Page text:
LITERATURE Ralph Waldo Emerson – Free Ebook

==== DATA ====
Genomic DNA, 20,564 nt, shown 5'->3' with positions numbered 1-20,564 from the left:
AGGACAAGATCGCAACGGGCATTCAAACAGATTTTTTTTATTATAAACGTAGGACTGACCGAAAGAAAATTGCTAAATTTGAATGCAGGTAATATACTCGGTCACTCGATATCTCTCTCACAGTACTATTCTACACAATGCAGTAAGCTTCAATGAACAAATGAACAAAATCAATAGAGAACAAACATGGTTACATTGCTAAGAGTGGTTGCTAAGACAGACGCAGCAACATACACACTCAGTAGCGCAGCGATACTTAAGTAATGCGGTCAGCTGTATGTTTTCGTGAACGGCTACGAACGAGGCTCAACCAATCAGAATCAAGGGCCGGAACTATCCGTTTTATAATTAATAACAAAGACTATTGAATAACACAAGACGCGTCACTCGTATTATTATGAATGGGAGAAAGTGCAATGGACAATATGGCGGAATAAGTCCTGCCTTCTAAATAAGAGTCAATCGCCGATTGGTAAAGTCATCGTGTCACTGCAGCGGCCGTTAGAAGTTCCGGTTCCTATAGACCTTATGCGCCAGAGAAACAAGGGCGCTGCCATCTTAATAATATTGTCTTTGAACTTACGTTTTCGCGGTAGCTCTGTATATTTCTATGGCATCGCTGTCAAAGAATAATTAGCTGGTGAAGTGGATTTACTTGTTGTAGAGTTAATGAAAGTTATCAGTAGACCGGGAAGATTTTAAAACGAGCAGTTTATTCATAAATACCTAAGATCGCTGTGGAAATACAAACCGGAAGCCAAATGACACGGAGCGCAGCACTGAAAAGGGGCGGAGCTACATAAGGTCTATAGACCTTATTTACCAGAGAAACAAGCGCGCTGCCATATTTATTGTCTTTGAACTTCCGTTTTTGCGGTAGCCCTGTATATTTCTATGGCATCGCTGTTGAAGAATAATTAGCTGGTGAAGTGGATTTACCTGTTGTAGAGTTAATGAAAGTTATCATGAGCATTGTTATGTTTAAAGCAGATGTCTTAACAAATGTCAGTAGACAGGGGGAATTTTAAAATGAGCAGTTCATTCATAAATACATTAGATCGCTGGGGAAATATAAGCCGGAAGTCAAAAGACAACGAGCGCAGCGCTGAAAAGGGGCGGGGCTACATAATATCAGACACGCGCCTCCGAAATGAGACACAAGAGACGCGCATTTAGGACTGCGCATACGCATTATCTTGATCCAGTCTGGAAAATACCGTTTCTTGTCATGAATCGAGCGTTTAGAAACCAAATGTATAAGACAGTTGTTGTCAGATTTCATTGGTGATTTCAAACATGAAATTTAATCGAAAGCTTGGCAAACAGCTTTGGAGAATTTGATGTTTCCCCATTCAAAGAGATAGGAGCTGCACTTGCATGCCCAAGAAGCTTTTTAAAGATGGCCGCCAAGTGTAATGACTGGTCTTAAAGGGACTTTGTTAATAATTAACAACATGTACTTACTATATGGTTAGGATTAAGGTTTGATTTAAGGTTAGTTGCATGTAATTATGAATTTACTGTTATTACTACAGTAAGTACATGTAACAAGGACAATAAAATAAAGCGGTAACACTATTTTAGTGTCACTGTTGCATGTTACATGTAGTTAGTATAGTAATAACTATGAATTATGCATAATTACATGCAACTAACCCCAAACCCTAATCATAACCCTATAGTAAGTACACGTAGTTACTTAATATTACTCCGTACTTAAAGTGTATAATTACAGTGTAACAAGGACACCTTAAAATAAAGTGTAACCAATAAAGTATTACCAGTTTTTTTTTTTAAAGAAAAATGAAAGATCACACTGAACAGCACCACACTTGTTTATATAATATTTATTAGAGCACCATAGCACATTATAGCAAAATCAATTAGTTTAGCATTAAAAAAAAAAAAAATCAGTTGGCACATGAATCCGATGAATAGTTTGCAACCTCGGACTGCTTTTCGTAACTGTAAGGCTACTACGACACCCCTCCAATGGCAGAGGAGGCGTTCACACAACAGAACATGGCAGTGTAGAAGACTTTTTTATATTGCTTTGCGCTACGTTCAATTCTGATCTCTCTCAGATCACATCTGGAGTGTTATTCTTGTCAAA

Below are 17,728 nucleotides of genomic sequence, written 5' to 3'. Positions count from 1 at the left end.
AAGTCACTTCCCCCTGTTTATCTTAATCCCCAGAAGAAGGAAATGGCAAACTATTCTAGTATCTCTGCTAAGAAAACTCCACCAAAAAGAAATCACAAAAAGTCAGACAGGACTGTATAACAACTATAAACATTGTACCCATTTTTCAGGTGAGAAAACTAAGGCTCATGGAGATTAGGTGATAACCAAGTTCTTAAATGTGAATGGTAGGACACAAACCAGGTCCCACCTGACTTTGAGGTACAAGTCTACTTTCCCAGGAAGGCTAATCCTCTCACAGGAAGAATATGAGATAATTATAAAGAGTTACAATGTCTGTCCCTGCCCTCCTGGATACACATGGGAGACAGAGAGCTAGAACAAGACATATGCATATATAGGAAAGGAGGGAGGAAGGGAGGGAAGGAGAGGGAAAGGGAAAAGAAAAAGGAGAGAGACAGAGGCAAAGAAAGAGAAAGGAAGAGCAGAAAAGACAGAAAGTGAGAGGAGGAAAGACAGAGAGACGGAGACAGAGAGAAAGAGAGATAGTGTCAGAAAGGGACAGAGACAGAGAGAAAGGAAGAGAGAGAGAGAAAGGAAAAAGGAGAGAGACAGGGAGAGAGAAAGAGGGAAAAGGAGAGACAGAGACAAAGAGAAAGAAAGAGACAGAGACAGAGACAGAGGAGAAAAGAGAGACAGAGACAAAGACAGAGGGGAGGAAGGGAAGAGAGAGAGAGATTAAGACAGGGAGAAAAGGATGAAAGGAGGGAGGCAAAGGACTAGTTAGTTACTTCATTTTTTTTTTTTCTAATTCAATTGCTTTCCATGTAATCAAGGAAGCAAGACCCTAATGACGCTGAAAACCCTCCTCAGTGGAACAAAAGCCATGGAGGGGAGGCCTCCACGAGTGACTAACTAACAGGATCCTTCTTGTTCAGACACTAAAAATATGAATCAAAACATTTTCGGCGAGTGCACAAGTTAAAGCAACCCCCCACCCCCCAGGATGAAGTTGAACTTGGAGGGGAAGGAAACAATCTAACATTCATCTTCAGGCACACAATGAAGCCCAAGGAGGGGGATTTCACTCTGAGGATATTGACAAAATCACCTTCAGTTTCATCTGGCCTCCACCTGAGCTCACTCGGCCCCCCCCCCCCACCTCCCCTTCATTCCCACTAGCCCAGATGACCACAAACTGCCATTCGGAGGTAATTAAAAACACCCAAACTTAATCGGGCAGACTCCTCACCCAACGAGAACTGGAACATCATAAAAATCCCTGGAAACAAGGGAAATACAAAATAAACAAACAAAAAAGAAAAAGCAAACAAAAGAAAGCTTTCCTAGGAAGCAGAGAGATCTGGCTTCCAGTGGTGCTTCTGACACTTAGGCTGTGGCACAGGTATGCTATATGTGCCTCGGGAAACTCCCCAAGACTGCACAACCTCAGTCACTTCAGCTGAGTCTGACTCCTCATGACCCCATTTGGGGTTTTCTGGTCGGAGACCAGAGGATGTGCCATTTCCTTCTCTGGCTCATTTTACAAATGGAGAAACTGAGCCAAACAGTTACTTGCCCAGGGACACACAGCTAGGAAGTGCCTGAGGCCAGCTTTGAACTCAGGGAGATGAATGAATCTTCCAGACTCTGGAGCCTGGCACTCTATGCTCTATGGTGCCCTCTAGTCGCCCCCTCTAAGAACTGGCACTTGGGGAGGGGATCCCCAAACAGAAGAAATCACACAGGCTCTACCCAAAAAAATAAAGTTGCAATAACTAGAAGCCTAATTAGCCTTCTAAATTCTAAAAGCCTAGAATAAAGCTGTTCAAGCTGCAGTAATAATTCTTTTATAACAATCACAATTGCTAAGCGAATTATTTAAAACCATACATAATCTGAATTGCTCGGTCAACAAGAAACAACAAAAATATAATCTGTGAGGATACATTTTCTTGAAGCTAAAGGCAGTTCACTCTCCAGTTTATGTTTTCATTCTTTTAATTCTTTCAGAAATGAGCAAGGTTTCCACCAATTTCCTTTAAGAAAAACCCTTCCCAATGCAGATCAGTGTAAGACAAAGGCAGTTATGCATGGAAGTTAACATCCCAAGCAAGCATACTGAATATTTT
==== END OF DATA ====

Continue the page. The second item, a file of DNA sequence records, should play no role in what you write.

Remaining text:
Ralph Waldo Emerson is the father of American literature. In a series of strikingly original essays, written in the mid-nineteenth century, he fundamentally changed the way that America saw its cultural and artistic possibilities, and he enabled a separation from transatlantic literary traditions. “We have listened too long…”, he wrote, “…to the Courtly muses of Europe.” Emerson’s abjection of cultural traditions brought about what one contemporary called: “America’s intellectual declaration of independence.” and he established generational conflict and transformation as commanding ideas in American literature. Emerson himself hardly seemed destined to fit a revolutionary mold. He was born in 1803, the son of a Boston preacher, and was descended from a line of New England ministers that went back to the bedrock of seventeenth-century Puritanism. When his father died in 1811, his mother took in boarders to pay the rent. Still, she sent her son to Harvard in 1817, and then Harvard divinity school to train for the priesthood in 1825. As a young man, Emerson was strongly influenced by a remarkable aunt of his: Mary Moody Emerson, who though self-taught, had read everything from Shakespeare to the romantics and it formed a unique religious perspective based on piety nature and literature, that would resonate powerfully in the life and work of her nephew. So when Emerson was ordained in 1829, marrying the love of his life Ellen Tucker in the same year, he was already unsatisfied with the formal nature of New England religious orthodoxy. When Ellen died of tuberculosis just two years later, he resigned from the church and soon after embarked on a trip to Europe. Leaving on Christmas Day 1832, two crucial things happened to Emerson on that tour of europe. In Paris, he went to the famous “Jardin des Plantes”, a botanical and zoological garden. There he had an epiphany. Writing in his journal that: “I feel the centipede in me, the Cayman, carp, eagle and Fox… …I am moved by strange sympathies. I say continually: I will be a naturalist.”. Emerson’s insight was that nature is in us, a part of us, and not just its higher forms, but in all its grotesquerie and wildness. The second thing that happened on that tour, was that Emerson met the English romantic poets: Samuel Taylor Coleridge and William Wordsworth, and found them rather ordinary, dry and conservative men. The insight that Emerson drew from this, was that if great men could be so ordinary, why should not ordinary men be great? as he would write a few years later, meek young men grow up in libraries, believing it their duty, to accept the views which Cicero, Locke, Bacon have given. Forgetful that Cicero, Locke and Bacon were only young men in libraries when they wrote these books. Emerson had found two ideas that would guide his life’s work. That man and nature are one and that everyone can recognize that they are a uniquely, significant human being. On his return to America in 1833, Emerson became a professional lecturer giving talks on natural history and literature in halls around New England. He remarried and had several children, presenting a stolid, bourgeois appearance to the world. But his inner life was full of turbulence and originality. In his 1836 essay, “Nature”, Emerson outlined the germ of a new philosophy, a key element of this, was the importance of American originality. In its opening lines, Emerson wrote: “Our age is retrospective, it builds the sepulchres of the fathers. It writes biographies, histories and criticism. The foregoing generations beheld God and nature face to face; we, through their eyes. Why should not we also enjoy an original relation to the universe?”. America, needed to stop looking back to its European heritage and start looking about it self. No past moment was more important, than the present moment. No tradition was more important, than novelty. No generation, was better than the current generation. Everything that matters is here now insisted Emerson, and that here was: America. This was an extension of Emerson’s ideas, about the significance of the individual that came under the heading of what he called “self-reliance”. Everywhere Emerson looked, he saw people leading lives that were based on tradition, that were limited by religious forms and social habits. No one could be themselves, Emerson thought, because they were all too busy being what they were supposed to be. Emerson wanted to get rid of each of these burdens: the past, religion and social forms, so that each person could find out who they truly were. As he put it: “History is an impertinence and an injury; Our religion, we have not chosen, but society has chosen for us… And… …Society everywhere is in conspiracy against the manhood of every one of its members.” We must, he argued, live from within trusting nothing but our own intuitions. For, as he concluded… …nothing is at last sacred but the integrity of your own mind. This leaves open a vital question: What is your nature… …once you’ve rid yourself of history, tradition and religion? What can be said is that it isn’t necessarily self-indulgence, haterism or narcissism. Rather, it’s the surrender to that force which Emerson recognized back in the Jardin des Plantes. An obedience to nature itself. By nature, Emerson seem to mean the natural world: plants, animals, rocks and sky, but what he really meant was God. Emerson was a “Pantheist”. That is, someone who believe that God exists in every part of creation, from the smallest grain of sand to the stars. But also crucially that the divine spark is in each of us. In following ourselves, we are therefore not merely being fickle or selfish, we are rather, releasing a divine will, that history, society and organized religion normally hide from us. The individual as Emerson writes “is a God in ruins”. But we have it within us, by casting off all custom to rebuild ourselves Emerson makes this Pantheist connection, explicit in what are perhaps his most famous lines. “Crossing a bear common, in snow puddles at twilight under a clouded sky, without having in my thoughts any occurrence of special good fortune, I’ve enjoyed a perfect exhilaration. I am glad to the brink of fear, standing on the bare ground, my head bathed by the blythe air and uplifted into infinite space, all mean egotism vanishes… …I become a transparent eyeball… …I am nothing… …I see all. The currents of the universal being circulate through me… …I am part or particle of God! In the Romantic tradition on which Emerson draws, it is the sublime, great mountains, rushing torrance, dark forests, which releases the inner vision as we find ourselves in all of them. For Emerson, it’s a perfectly dull walk across an ordinary common on a dark winter’s evening that brings him, to the brink of fear. Emerson’s God, is in the snow puddles too. Stood there on the common, he disappears, becoming nothing as the currents of God flow through him. What is left is just, a transparent eyeball. Such transcendent moments are rare, but they reveal an essential connection between nature, God and man. They are one. They also give Emerson a proper sense of each individual’s importance, as a part of God. Transcendentalism became the name of the movement that grew up around Emerson, at this time. Another aspect of the epiphany that was to have a profound effect on American literature, was the emphasis on the value of the ordinary. What Emerson put forward in essays like “The American scholar” and “the poet”, was that the American every day, was a proper subject for literature. This was because for Emerson, the transcendentalist God is everywhere, and it’s the poet’s job to reveal this. “There is no object…”, he wrote, “…so foul that intense light will not make it beautiful.” “…Even a corpse has its own beauty.” This coming from a man who had opened his first wife’s tomb a year after her death… …to take a look! The great American writers, who followed Emerson, were liberated by his work to look around and write about what they saw and how they lived, transforming the everyday into a vital symbol of something higher and more elusive. Henry David Thoreau’s two years at Walden Pond, became a book that showed the cosmos reflected in the depths of the waters of a mere pond. The poet Walt Whitman said: “I was simmering, simmering, simmering… …Emerson brought me to a boil.” Emily Dickinson heard a fly and could write of the other side of death. The novelist Herman Melville, took a whaling voyage, and made it an allegory of American imperialism and the defiance of nature. In the 20th century, the American critic Harold Bloom looked back at Emerson’s originality and saw in it the origin of: “The strong tradition of American poets.” From Robert Frost and Wallace Stevens to John Ashbery, Emerson’s legacy to american literature and culture and indeed to the world, was one of ceaseless invention and forward momentum. As he put it: “I unsettle all things… …no facts are to me sacred, none are profane… …I simply experiment an endless seeker with no past at my back.” people of Paul pronouncing his name if you don’t speak German it’s not at all obvious how you’re supposed to say it a safe bet is to start with a hard was a great check writer who has come to own a part of the human emotional spectrum which we can now call the casket desk and which thanks to him where